Susan works as editorial assistant and researcher on personal finance stories. She also writes on a number of breaking news stories, as well as offering great money saving tips to shopping-savvy consumers.
A growing number of British families are hitting the European roads this summer for a fun-filled holiday.
Whether you plan on flying to your holiday destination or driving there, there are a number of things you may need to consider when hiring a car. In addition to car hire costs, there could also be the issue of car hire excess insurance.
If you are planning on flying to your holiday destination and driving overseas, it could be worth booking your car hire and car hire excess insurance in advance. You could shop around for a good deal by using a comparison tool such as the MoneyMaxim car hire and car hire insurance comparison service.
Car hire excess insurance is an additional extra which you might want to consider as it could give you peace of mind when driving in a foreign destination. Without excess cover you could be liable for any excess charge if the vehicle is damaged.
One of the main things you may need to consider when driving through European countries will be the cost of fuel and the regulations within that country.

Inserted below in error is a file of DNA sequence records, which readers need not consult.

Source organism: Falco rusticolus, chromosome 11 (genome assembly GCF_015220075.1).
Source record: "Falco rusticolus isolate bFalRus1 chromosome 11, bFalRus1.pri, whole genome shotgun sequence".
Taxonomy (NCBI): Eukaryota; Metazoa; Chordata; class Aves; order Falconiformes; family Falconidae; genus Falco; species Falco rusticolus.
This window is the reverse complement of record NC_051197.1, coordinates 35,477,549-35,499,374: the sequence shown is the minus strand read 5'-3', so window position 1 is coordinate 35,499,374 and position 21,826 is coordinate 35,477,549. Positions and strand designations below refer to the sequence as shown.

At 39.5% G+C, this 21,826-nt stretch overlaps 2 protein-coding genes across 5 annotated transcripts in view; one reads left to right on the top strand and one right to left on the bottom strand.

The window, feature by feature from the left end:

Research shows that the price of fuel in some popular European holiday destinations has dramatically increased over the last five years. Figures from the Post Office show that petrol prices across Europe have increased by 60% in France, Spain, Italy, and Portugal in the last five years. Switzerland offers motorists the least value for money, with prices at the pumps shooting up by an average of 82% since 2007.
British holidaymakers are how having to pay an average of £1.37 per litre in Switzerland, £1.67 in Italy and £1.48 in France.
Another thing to take into consideration when driving overseas are the driving regulations and rules. For example, the French government is introducing a law from 1st July that any unused breathalyser must be kept in the vehicle at all times by all road users, including visitors. If not, they may be subjected to a significant fine.